How to Repot Your Plant

Repotting indoor plants, like this  Pilea Peperomiodes , is a simple process.

Repotting indoor plants, like this Pilea Peperomiodes, is a simple process.

Thinking of repotting your plant?

Repotting houseplants may seem like a scary endeavor if you’ve never gotten your hands dirty, but anyone who has ever repotted will agree that it’s not only simple but also quite fun and enjoyable as well! Learn when to repot, and how, with this simple guide.

Do you have to repot your plant?

Our Plant Doctors receive many enquiries about when to repot plants, or if it’s an absolute must for the plant to thrive. The truth is that most indoor plants only need repotting once every one or two years (though some slow growers can survive many years in the same pot!), and even then, it isn’t necessarily required to repot them in a bigger container.

The primary reason why we repot plants is to give them fresh, nutrient-rich soil, which can easily be done by removing the plant from its pot and shaking the old dirt off the roots. At that point, if you’d like your plant to stay the same size, you may simply repot it directly in the old pot, of course with fresh new soil. If you’d like your plant to grow bigger, you can repot it in something about two inches larger than what it was in before.

Of course depending on the plant, it could potentially survive years without repotting. But if you want your plant to thrive, think about giving it some fresh soil every few years!

When to repot your plant

As mentioned above, it’s good practice with indoor plants to repot once every one or two years. However, sometimes your plant may also send you signals that it’s time to repot. Here are some signs you may look for:

  • Matted roots on the soil surface, as can be common with Fiddle Leaf Figs

  • The roots are coming out at the bottom, through the drainage holes for example, not uncommon with Birds of Paradise

  • The roots are seemingly “busting” at the seams, as sometimes seen on the Snake Plant or Zanzibar Gem (and if the plant is in a plastic nursery pot, it may well break it!)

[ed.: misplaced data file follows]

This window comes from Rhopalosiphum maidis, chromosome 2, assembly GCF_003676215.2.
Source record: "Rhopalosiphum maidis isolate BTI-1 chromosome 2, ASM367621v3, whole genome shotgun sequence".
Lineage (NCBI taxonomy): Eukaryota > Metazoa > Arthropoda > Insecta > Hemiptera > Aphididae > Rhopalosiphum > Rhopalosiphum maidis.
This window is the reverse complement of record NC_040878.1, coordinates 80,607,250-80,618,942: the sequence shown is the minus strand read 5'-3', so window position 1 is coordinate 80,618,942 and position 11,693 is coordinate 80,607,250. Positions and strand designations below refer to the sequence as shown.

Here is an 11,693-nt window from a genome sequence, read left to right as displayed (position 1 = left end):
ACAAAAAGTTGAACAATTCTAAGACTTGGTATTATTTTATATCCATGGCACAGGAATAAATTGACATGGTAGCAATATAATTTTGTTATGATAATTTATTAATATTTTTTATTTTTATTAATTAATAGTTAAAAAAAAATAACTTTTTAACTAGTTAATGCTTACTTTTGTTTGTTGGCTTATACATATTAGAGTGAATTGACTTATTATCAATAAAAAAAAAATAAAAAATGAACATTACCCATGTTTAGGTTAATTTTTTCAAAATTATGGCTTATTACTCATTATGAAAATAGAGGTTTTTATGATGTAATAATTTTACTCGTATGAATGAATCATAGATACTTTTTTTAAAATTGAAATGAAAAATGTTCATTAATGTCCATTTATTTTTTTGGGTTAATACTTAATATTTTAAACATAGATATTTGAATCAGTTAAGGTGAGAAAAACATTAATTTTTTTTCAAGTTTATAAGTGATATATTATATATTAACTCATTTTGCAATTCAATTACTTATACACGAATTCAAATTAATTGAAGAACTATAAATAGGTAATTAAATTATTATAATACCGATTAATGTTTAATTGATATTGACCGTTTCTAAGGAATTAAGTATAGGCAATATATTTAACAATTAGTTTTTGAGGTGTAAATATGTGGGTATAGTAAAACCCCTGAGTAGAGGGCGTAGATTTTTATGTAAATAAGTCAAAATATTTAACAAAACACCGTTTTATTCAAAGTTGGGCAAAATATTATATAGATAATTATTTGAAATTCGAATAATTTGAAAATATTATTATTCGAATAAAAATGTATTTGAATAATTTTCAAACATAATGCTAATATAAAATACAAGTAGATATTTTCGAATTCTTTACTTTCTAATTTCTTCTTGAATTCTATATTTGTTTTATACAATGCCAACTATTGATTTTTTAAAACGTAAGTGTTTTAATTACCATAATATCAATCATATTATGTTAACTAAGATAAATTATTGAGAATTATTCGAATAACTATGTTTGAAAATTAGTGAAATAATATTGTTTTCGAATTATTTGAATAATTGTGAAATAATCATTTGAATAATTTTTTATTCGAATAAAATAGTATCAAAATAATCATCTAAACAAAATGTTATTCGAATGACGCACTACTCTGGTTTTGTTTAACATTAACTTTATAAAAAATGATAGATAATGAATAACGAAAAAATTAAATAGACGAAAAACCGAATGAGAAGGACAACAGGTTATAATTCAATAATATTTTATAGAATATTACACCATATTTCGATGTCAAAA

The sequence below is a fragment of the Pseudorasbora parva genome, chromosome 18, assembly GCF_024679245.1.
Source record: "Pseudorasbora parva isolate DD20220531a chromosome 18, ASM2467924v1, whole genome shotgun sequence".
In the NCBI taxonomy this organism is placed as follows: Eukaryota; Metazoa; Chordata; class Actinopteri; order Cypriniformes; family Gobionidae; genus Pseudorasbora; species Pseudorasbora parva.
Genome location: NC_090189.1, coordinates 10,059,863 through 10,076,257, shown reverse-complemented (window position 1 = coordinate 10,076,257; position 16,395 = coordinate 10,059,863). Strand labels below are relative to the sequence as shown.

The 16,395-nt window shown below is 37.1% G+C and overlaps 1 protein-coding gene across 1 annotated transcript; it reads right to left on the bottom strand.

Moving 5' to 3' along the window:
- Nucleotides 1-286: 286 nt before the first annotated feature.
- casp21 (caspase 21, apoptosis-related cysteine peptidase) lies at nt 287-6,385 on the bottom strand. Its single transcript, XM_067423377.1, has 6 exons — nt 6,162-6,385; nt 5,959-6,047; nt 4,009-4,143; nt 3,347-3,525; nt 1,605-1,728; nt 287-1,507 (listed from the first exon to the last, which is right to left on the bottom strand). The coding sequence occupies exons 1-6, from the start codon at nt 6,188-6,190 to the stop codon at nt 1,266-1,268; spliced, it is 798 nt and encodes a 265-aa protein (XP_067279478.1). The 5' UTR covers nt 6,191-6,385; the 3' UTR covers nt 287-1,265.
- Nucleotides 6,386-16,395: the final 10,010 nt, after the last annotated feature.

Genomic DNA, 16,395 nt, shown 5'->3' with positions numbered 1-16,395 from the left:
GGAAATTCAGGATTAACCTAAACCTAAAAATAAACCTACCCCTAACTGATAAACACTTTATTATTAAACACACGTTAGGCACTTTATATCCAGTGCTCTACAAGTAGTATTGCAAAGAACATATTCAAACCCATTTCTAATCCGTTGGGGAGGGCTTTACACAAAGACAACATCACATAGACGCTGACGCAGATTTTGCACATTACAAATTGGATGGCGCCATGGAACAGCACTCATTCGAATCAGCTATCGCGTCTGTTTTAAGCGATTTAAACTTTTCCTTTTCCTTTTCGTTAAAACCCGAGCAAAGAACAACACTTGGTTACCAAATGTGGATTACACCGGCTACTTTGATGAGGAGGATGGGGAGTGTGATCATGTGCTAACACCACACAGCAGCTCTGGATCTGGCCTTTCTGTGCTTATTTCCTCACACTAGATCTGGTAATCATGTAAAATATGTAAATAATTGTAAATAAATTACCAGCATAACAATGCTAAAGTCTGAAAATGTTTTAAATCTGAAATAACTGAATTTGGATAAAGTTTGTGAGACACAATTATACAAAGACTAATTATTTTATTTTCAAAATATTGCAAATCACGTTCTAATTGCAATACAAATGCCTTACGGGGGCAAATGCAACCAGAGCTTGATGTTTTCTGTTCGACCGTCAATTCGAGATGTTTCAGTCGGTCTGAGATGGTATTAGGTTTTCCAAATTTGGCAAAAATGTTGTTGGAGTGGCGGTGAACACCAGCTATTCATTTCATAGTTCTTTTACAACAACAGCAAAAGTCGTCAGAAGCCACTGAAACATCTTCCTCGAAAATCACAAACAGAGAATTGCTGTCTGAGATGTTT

• The roots are quite literally “pushing” the plant out of the pot

  • The plant dries out very quickly, for example in a matter of days

The best time of year to repot your plant is in the spring or summer, as this is when plants are actively growing. That said, is not the end of the world if for whatever reason you need to repot in the middle of winter!

How to repot your plant

Before repotting your plant, make sure you have the necessary materials to repot:

  • Fresh, indoor potting soil

  • If desired, a new bigger pot

  • Sharp, clean shears

When your plant is dry, or before it's next watering, follow these simple instructions:

  1. Remove the plant from its pot. For smaller plants, you can do this by simply turning over the pot and letting the plant slide out. For larger plants, you may need to lift it out while holding the pot to the floor (pro tip: spread newspaper over the floor for easy clean up!). If your plant is difficult to remove from the pot (the roots are twisting out the drainage holes), you may need to simply cut these roots off to get it out.

  2. Shake the soil off the roots, removing about half of the old soil. You may need to gently detangle some of the roots to do this. Don’t panic if some of them rip or break. You may also prune some roots, especially if you are planning on potting it in the same pot as before.

  3. Pour a couple inches of fresh potting soil into the pot and pat down so it’s firm.

  4. Place the plant in the pot and fill with more soil until it’s secure in place and standing straight. Pat down again until firm.

  5. Fill with soil to the top of the pot, but make sure to leave about an inch so that water does not overflow when you water your plant.

  6. Water thoroughly and let the plant completely drain.

Voilà! You’re done. Remember that your plant may be a little unstable the first few weeks in its new pot, so take care when moving it back to its home.


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